Theory and history combine in this book to form a coherent narrative of the debates on language and languages in the Western world, from ancient classic philosophy to the present, with a final glance at on-going discussions on language as a cognitive tool, on its bodily roots and philogenetic role. An introductory chapter reviews the epistemological areas that converge into, or contribute to, language philosophy, and discusses their methods, relations, and goals. In this context, the status of language philosophy is discussed in its relation to the sciences and the arts of language. Each chapter is followed by a list of suggested readings that refer the reader to the final bibliography. About the author: Lia Formigari, Professor Emeritus at University of Rome, La Sapienza. Her publications include: Language and Experience in XVIIth-century British Philosophy. Amsterdam & Philadelphia: J. Benjamins, 1988; Signs, Science and Politics. Philosophies of Language in Europe 1700-1830. Amsterdam & Philadelphia: J. Benjamins, 1993; La semiotique empiriste face au kantisme. Liege: Mardaga, 1994.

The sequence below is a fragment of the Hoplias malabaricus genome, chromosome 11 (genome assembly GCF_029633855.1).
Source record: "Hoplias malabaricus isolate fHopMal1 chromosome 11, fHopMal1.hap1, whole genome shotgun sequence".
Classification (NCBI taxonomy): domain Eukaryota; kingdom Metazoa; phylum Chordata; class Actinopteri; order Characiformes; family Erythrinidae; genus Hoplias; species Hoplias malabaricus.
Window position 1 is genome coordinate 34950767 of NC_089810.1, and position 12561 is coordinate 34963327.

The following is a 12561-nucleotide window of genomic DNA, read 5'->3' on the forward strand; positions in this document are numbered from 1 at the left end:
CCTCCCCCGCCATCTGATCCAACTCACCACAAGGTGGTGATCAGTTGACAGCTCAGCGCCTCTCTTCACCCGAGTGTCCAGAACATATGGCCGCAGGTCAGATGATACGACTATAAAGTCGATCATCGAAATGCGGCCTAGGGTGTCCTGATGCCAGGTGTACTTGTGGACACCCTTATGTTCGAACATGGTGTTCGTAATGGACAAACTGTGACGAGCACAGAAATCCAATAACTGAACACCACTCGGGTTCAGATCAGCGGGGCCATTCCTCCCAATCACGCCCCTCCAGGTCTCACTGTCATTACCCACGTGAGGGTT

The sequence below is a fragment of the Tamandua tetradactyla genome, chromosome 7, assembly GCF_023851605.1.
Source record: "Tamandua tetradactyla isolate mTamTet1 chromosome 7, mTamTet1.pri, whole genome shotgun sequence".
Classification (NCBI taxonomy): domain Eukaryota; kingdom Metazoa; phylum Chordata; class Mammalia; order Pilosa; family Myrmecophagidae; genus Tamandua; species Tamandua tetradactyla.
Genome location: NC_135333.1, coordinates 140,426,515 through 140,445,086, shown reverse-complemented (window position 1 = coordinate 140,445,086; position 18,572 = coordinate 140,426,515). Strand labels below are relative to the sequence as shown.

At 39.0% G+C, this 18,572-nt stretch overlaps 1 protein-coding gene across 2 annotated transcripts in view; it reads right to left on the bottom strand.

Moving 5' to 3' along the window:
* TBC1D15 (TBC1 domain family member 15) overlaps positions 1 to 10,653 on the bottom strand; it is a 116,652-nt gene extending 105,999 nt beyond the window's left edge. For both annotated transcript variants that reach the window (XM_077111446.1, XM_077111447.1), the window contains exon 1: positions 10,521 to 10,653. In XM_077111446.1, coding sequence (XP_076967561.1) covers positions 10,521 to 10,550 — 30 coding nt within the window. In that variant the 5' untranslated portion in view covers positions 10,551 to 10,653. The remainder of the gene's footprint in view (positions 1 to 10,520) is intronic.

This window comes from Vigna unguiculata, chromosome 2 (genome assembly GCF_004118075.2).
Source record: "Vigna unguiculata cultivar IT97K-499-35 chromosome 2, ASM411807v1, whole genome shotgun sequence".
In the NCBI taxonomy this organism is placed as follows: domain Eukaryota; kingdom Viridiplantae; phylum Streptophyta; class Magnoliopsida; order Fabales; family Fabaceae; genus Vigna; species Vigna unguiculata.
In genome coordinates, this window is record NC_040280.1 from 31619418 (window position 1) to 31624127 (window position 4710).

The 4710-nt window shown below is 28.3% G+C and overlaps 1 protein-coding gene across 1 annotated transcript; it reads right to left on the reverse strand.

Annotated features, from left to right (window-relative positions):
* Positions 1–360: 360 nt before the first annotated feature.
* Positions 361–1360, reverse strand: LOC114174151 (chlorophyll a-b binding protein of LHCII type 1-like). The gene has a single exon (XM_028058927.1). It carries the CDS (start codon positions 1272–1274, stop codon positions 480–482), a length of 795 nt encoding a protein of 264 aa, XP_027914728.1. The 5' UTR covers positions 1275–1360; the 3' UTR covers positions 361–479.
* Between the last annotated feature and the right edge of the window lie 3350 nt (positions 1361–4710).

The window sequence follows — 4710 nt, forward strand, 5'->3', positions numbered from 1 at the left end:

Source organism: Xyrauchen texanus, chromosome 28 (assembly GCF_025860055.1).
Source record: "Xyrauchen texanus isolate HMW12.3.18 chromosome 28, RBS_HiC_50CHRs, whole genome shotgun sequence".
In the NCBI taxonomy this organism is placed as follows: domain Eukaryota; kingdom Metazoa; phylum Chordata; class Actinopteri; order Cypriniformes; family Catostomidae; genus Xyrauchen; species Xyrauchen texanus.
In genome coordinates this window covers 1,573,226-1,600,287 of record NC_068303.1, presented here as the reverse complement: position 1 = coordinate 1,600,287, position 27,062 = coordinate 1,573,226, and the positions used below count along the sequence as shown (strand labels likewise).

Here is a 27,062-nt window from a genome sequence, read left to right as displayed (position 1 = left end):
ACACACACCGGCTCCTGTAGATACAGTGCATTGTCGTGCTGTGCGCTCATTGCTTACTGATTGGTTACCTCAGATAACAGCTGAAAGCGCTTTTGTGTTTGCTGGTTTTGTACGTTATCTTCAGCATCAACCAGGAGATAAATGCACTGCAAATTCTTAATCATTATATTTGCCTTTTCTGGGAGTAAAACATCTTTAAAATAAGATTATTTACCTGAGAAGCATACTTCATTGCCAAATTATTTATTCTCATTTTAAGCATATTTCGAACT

1. Foreword; 2. 1. A map of the area; 3. 2. Language, thought, and reality; 4. 3. A natural history of speech; 5. 4. Philosophy of language from Boethius to Locke; 6. 5. Language and philosophy from the Renaissance to the Enlightenment; 7. 6. Languages, peoples, and nations; 8. 7. Language and philosophy at the turn of the 19th century; 9. 8. Conclusion: A glance at on-going work; 10. Bibliography; 11. Author index; 12. Subject index